Access to The Champion archive is one of many exclusive member benefits. It’s normally restricted to just NACDL members. However, this content, and others like it, is available to everyone in order to educate the public on why criminal justice reform is a necessity.
After months of planning and design, NACDL is launching several initiatives designed to integrate a range of new technological advances. The overriding goal is to harness the expanding Web-based capacity to better serve membership and advance the Association’s public policy initiatives. The most important component is the implementation of a new association management system (AMS). Simply put, this is the electronic brains of NACDL’s operation. It is the means by which a membership-based organization interfaces with its members and other constituents. It is the electronic conduit by which NACDL records membership data, meeting attendance, committee participation, and virtually every other aspect of the Association's relationship with its members.
The new system, which is a partnership between NACDL and Integrated Software Solutions Inc., will become fully operational during the months of April and May. In the first phase, the “back-end” aspects of the system will become operational as membership, accounting, and meeting records are migrated into a new database. Thereafter, the public side of the new system will become active. In this phase, each member will find that interaction with NACDL will comport with modern expectations for state of the art e-commerce. Each member will be able to access and self-manage his or her contact information online.
In addition, members will be able to pay dues, register for seminars, and purchase CLE programs and other products online — with just a few computer clicks. When fully operational, the new system will also enable members and CLE subscribers to review and maintain CLE credits obtained through NACDL meetings. Members will also be able to maintain and review all committee participation and special interests within their membership account. Finally, members will have online access to the NACDL Handbook, with easier search capacity and data that is updated in virtual real time.
The new AMS is just one phase of NACDL’s technological evolution. NACDL is also embarking on the early phases of a thorough Web site redesign. The goal is to maximize NACDL’s capacity to provide valuable resources to criminal defense practitioners. The goal is to develop a site that provides updated content with advanced search functionality to promote ease and efficiency in accessing that content. NACDL not only has an outstanding Technology Planning Team that includes members, staff, and consultants, but the Association has been greatly aided by the results of a recent membership Web site survey.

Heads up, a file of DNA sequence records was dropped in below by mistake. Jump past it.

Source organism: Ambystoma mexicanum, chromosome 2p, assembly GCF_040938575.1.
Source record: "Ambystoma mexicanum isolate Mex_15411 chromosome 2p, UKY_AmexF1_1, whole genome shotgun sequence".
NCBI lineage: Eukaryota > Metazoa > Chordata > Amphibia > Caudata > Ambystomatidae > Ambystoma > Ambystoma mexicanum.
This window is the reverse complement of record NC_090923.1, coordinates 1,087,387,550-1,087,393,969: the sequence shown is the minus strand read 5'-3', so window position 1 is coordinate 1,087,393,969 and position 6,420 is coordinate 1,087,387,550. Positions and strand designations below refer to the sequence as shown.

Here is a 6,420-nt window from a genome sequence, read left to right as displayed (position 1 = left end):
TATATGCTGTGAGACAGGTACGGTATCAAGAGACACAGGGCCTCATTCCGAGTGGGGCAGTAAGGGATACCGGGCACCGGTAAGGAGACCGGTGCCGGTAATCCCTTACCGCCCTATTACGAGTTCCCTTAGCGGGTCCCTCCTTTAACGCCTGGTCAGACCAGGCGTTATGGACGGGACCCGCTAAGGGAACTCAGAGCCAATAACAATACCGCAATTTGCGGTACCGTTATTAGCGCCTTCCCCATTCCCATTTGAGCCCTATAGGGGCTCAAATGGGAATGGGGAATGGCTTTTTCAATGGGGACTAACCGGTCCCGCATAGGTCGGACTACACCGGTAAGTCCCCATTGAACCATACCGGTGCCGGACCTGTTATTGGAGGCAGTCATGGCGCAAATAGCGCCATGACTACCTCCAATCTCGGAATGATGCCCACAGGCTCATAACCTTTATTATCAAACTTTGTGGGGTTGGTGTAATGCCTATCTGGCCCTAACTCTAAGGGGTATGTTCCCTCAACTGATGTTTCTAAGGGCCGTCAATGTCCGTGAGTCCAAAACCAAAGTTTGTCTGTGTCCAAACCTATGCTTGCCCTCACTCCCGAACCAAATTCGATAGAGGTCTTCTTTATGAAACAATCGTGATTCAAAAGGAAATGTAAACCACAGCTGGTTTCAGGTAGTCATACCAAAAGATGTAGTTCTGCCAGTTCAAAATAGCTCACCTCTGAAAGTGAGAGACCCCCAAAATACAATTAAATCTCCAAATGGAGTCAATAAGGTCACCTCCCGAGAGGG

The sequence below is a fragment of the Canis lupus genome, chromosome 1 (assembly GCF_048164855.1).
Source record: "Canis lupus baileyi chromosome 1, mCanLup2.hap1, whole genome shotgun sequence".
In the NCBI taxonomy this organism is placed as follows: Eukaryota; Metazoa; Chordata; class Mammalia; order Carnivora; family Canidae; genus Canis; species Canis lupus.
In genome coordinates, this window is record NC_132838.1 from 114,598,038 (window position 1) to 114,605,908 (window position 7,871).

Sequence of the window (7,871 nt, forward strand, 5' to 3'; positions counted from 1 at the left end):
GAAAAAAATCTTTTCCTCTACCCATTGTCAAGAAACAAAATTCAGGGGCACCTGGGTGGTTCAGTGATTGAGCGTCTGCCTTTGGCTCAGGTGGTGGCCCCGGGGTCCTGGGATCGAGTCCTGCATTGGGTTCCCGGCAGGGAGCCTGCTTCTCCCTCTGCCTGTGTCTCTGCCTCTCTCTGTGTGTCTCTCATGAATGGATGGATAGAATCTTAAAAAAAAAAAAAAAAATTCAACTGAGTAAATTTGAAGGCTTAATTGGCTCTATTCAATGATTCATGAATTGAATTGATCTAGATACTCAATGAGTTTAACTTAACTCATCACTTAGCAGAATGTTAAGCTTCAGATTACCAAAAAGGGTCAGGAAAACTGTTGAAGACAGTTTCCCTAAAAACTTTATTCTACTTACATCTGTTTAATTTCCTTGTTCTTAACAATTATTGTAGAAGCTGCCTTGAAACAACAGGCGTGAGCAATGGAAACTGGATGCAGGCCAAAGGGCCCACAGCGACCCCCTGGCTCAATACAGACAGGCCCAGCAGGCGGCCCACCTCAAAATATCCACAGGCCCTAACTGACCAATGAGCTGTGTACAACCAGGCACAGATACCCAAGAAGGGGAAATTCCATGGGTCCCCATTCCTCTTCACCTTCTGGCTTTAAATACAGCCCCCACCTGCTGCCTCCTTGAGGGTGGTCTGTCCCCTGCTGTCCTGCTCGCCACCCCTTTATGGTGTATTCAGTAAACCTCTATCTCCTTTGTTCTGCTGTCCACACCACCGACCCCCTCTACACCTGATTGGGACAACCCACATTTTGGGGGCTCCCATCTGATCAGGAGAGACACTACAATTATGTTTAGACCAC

The results of the survey are both encouraging and challenging. Nearly 75 percent of respondents gave high ratings to the quality of the information available at the NACDL Web site, a similar number found the content up-to-date, and nearly 90 percent felt that the Web site added value to NACDL membership. At the same time, respondents identified several challenges that will guide the planning team as it develops a revitalized site. There is a clear demand for expanded resources, an enhanced search engine, and a great interest in new technological capability such as podcasts, blogs, video downloads, online shopping, as well as expanded social networking capability. NACDL thanks those members who participated in the survey.
NACDL is already meeting some of the challenges identified in the survey. As noted, online shopping at the NACDL Web site will soon be a reality. NACDL also took its first steps into the world of peer-to-peer communication. While the listservs are an increasingly vital member resource, the rise of Internet-based social networking presents a widely accessible and powerful information tool. As was evident in the recent presidential campaign, social technologies can vastly accelerate communication potential and profoundly influence public opinion.
In March, NACDL launched a members-only group on Facebook and NACDL’s public page on Facebook. Astonishingly, within two weeks of launch, the NACDL group had more than 300 members, including members, directors, and officers. And NACDL’s public page on Facebook boasts over 400 fans. As NACDL ventures into this new world, staff is posting valuable updates and other NACDL content on developments in the criminal justice system on the Facebook page. For those who are hesitantly thinking about giving the social networking option a try, NACDL has prepared a useful memo outlining an array of security tips to assist the novice in addressing privacy concerns. The memo is available at http://www.nacdl.org/private.nsf/freeform/facebooktips/.
This foray into social networking, spearheaded by NACDL’s Membership Committee with enthusiastic support from the Board of Directors, is the beginning, not the end of the Association’s willingness to embrace these new modes of communication. In the coming months, staff and leaders will consider any and all vehicles that can foster secure and valuable dialogue by and between members and the public at large.
Taken together, NACDL’s embrace of technological potential is a reflection of the Association’s recognition that America’s criminal defense bar deserves first-rate resources to maximize the most modern communications and information-sharing capacity available. In the final analysis, this initiative is designed to support individual lawyers in service to individual clients, and the Association in service to its core public policy objectives.
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